Provided by: mount_2.20.1-5.1ubuntu20.9_amd64 bug


       fstab - static information about the filesystems




       The  file fstab contains descriptive information about the various file systems.  fstab is
       only read by programs, and not written; it is the duty  of  the  system  administrator  to
       properly  create and maintain this file.  Each filesystem is described on a separate line;
       fields on each line are separated  by  tabs  or  spaces.   Lines  starting  with  '#'  are
       comments,  blank  lines  are  ignored.  The order of records in fstab is important because
       fsck(8), mount(8), and umount(8) sequentially iterate through  fstab  doing  their  thing,
       though  at  boot time mountall(8) may process the file out-of-order when it believes it is
       safe to do so.

       The first field (fs_spec).
              This field describes the block special device or remote filesystem to be mounted.

              For ordinary mounts it will hold (a link  to)  a  block  special  device  node  (as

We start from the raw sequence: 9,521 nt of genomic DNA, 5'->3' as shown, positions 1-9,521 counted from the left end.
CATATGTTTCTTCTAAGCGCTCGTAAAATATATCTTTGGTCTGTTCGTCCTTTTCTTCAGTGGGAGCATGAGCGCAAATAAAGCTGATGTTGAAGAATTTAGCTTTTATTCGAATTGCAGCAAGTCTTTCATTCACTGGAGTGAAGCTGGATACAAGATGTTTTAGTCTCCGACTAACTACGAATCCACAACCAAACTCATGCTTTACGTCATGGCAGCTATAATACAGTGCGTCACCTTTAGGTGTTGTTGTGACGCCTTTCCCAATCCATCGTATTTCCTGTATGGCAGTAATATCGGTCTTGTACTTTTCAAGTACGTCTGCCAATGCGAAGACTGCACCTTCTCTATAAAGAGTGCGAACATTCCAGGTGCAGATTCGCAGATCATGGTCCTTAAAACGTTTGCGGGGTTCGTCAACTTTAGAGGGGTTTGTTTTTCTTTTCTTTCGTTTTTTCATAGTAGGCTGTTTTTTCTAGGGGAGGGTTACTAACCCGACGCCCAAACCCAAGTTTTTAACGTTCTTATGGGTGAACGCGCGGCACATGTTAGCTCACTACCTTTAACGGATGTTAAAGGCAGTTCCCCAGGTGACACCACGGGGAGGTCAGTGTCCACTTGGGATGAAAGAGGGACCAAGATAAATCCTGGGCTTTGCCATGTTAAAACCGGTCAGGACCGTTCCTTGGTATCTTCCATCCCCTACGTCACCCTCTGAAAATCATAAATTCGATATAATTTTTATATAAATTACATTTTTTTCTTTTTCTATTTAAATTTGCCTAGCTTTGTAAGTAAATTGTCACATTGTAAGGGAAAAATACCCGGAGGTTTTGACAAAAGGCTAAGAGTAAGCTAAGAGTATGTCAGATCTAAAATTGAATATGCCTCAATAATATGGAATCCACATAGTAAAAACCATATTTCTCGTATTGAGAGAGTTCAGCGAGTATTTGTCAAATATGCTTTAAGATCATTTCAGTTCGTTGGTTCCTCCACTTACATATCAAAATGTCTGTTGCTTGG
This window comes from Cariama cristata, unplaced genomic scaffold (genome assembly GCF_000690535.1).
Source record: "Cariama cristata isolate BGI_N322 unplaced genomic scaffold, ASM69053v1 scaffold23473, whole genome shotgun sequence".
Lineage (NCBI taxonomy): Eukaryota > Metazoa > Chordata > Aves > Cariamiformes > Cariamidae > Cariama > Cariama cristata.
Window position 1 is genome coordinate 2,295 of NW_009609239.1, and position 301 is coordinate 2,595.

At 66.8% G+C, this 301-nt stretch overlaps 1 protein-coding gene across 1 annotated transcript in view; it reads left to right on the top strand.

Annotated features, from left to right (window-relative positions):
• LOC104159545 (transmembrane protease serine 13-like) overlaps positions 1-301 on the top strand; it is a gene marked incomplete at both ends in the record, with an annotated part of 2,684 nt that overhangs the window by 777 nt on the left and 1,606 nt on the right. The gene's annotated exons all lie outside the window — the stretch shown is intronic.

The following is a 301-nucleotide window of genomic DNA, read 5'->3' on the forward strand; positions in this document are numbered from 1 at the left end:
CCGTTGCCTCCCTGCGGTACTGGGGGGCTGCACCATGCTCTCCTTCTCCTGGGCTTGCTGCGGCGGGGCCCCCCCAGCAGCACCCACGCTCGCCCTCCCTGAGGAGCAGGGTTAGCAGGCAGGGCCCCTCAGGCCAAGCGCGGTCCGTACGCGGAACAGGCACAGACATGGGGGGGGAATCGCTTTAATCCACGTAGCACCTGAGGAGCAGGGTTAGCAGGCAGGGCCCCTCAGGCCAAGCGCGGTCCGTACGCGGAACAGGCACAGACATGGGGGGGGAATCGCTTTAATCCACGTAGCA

created   by  mknod(8))  for  the  device  to  be  mounted,  like  `/dev/cdrom'  or
              `/dev/sdb7'.  For NFS mounts one will have  <host>:<dir>,  e.g.,  `'.
              For procfs, use `proc'.

              Instead  of  giving  the  device  explicitly,  one  may  indicate the (ext2 or xfs)
              filesystem that is to be mounted by its UUID or volume label  (cf.   e2label(8)  or
              xfs_admin(8)),   writing   LABEL=<label>  or  UUID=<uuid>,  e.g.,  `LABEL=Boot'  or
              `UUID=3e6be9de-8139-11d1-9106-a43f08d823a6'.   This  will  make  the  system   more
              robust:  adding  or  removing  a SCSI disk changes the disk device name but not the
              filesystem volume label.

              Note that mount(8) uses UUIDs as strings. The string  representation  of  the  UUID
              should be based on lower case characters.

       The second field (fs_file).
              This field describes the mount point for the filesystem.  For swap partitions, this
              field should be specified as `none'. If the name of the mount point contains spaces